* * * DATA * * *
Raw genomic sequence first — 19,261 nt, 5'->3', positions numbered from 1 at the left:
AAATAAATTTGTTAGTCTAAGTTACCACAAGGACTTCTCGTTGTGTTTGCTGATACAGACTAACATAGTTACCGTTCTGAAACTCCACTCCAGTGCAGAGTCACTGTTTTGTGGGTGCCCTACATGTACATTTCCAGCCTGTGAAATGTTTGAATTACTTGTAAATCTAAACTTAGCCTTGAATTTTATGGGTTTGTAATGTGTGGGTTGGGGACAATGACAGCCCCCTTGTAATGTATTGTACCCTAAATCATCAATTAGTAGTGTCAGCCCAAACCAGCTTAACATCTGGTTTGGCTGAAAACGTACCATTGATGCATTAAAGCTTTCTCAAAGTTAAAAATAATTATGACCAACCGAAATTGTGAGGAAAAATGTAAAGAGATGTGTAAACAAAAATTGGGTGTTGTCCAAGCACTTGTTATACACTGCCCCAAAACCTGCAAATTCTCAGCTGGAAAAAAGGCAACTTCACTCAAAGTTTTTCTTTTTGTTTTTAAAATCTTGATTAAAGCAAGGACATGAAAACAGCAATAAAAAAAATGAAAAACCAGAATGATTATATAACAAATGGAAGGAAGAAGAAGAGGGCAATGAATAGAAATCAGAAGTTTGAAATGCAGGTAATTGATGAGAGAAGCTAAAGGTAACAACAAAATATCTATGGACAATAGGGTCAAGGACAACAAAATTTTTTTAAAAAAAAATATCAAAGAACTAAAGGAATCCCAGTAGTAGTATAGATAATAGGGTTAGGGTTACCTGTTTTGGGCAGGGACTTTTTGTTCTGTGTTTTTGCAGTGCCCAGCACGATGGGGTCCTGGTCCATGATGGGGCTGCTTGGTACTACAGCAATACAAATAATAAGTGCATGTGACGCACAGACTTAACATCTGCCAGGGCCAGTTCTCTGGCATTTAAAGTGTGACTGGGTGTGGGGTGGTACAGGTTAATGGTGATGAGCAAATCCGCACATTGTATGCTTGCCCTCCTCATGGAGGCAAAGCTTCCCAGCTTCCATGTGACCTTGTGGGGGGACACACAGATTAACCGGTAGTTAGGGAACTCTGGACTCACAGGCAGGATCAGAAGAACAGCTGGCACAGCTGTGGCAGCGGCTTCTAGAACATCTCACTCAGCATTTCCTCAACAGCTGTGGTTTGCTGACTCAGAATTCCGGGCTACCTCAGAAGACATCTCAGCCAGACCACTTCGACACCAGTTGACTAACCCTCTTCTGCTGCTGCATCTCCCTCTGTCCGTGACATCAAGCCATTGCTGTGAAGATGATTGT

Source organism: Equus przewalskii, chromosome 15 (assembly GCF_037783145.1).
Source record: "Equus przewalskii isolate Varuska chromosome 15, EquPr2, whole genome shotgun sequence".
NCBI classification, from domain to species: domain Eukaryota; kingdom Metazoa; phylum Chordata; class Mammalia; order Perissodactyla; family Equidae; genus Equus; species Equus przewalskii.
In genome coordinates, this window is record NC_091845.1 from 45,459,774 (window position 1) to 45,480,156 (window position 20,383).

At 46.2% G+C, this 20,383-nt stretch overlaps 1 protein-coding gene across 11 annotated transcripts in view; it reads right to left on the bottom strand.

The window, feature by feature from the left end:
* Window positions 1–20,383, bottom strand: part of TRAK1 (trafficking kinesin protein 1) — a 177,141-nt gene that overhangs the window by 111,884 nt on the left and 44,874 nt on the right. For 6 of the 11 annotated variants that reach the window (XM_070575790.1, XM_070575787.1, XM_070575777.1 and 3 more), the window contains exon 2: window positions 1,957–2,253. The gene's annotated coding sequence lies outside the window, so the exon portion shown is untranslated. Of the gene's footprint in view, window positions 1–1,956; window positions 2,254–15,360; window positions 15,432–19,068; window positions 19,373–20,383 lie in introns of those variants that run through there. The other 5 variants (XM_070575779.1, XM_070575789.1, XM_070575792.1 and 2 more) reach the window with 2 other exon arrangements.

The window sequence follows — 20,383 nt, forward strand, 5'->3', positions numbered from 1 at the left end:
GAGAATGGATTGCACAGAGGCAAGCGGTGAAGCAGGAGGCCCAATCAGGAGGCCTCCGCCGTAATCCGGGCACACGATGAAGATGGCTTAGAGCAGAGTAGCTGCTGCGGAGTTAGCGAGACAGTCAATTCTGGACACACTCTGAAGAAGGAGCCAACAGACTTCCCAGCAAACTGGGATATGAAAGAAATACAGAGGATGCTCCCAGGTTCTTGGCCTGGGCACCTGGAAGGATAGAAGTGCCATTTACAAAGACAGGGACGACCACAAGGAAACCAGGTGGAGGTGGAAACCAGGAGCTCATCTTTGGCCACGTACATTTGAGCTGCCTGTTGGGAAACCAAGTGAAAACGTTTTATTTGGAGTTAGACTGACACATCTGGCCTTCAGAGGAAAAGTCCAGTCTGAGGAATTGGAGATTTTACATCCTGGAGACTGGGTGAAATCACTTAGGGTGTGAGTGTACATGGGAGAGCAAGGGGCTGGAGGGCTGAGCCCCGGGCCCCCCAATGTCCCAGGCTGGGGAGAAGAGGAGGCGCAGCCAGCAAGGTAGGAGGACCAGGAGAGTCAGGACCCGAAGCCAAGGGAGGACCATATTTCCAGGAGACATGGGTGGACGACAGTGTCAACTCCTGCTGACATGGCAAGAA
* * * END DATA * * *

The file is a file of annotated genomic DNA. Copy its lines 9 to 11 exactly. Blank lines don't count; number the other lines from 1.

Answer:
* Window positions 1–20,383, bottom strand: part of TRAK1 (trafficking kinesin protein 1) — a 177,141-nt gene that overhangs the window by 111,884 nt on the left and 44,874 nt on the right. For 6 of the 11 annotated variants that reach the window (XM_070575790.1, XM_070575787.1, XM_070575777.1 and 3 more), the window contains exon 2: window positions 1,957–2,253. The gene's annotated coding sequence lies outside the window, so the exon portion shown is untranslated. Of the gene's footprint in view, window positions 1–1,956; window positions 2,254–15,360; window positions 15,432–19,068; window positions 19,373–20,383 lie in introns of those variants that run through there. The other 5 variants (XM_070575779.1, XM_070575789.1, XM_070575792.1 and 2 more) reach the window with 2 other exon arrangements.

The window sequence follows — 20,383 nt, forward strand, 5'->3', positions numbered from 1 at the left end:
GAGAATGGATTGCACAGAGGCAAGCGGTGAAGCAGGAGGCCCAATCAGGAGGCCTCCGCCGTAATCCGGGCACACGATGAAGATGGCTTAGAGCAGAGTAGCTGCTGCGGAGTTAGCGAGACAGTCAATTCTGGACACACTCTGAAGAAGGAGCCAACAGACTTCCCAGCAAACTGGGATATGAAAGAAATACAGAGGATGCTCCCAGGTTCTTGGCCTGGGCACCTGGAAGGATAGAAGTGCCATTTACAAAGACAGGGACGACCACAAGGAAACCAGGTGGAGGTGGAAACCAGGAGCTCATCTTTGGCCACGTACATTTGAGCTGCCTGTTGGGAAACCAAGTGAAAACGTTTTATTTGGAGTTAGACTGACACATCTGGCCTTCAGAGGAAAAGTCCAGTCTGAGGAATTGGAGATTTTACATCCTGGAGACTGGGTGAAATCACTTAGGGTGTGAGTGTACATGGGAGAGCAAGGGGCTGGAGGGCTGAGCCCCGGGCCCCCCAATGTCCCAGGCTGGGGAGAAGAGGAGGCGCAGCCAGCAAGGTAGGAGGACCAGGAGAGTCAGGACCCGAAGCCAAGGGAGGACCATATTTCCAGGAGACATGGGTGGACGACAGTGTCAACTCCTGCTGACATGGCAAGAA